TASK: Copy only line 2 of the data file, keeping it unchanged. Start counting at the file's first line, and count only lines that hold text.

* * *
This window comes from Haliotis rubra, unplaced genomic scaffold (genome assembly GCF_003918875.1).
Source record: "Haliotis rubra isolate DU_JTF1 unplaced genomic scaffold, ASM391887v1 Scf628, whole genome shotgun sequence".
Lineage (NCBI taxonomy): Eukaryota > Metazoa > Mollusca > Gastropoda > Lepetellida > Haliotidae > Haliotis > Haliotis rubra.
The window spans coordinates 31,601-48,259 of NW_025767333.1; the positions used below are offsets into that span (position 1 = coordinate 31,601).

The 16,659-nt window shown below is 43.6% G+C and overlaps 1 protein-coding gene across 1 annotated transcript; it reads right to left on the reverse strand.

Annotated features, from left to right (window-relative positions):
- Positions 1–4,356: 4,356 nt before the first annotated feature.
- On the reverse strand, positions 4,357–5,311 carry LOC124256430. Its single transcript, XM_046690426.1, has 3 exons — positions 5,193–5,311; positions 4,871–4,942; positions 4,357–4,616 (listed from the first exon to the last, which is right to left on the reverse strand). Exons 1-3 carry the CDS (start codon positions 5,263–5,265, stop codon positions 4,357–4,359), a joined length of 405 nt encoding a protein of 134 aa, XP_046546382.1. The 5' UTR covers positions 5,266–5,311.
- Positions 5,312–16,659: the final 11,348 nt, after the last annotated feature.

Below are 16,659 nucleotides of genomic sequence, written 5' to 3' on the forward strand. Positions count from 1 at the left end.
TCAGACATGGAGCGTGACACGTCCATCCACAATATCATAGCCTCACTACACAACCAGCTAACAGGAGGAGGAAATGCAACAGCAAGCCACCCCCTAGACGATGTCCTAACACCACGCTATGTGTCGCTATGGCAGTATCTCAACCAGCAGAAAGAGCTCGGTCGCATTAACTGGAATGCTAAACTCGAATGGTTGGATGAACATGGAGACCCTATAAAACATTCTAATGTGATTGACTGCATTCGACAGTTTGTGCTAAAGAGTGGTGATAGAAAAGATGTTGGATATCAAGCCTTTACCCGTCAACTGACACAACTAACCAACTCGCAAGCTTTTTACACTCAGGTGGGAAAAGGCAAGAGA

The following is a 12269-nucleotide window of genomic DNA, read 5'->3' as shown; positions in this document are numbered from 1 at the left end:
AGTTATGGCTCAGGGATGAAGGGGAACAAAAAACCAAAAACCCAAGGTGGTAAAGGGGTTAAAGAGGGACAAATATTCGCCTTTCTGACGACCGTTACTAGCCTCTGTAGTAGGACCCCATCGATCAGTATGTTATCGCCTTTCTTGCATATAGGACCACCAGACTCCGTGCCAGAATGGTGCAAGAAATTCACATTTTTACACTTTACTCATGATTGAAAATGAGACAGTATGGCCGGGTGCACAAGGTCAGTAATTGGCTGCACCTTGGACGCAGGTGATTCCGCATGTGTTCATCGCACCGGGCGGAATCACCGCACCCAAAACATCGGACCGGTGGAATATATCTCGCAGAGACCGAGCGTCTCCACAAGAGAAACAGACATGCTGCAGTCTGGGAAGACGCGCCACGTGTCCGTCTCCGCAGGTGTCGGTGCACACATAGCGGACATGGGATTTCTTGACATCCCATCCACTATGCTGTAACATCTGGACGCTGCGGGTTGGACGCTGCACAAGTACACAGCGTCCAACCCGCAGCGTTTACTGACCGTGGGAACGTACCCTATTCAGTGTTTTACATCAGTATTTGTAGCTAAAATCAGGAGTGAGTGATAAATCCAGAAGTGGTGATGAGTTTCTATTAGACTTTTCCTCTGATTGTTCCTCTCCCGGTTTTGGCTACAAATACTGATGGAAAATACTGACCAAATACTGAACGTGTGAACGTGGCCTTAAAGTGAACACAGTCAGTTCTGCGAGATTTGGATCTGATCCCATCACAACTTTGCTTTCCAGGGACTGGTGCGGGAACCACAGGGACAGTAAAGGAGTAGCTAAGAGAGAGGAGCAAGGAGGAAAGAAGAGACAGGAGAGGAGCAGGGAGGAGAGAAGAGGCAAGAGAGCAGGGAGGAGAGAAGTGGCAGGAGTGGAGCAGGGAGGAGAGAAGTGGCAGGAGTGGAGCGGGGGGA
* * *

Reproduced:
Source record: "Haliotis rubra isolate DU_JTF1 unplaced genomic scaffold, ASM391887v1 Scf628, whole genome shotgun sequence".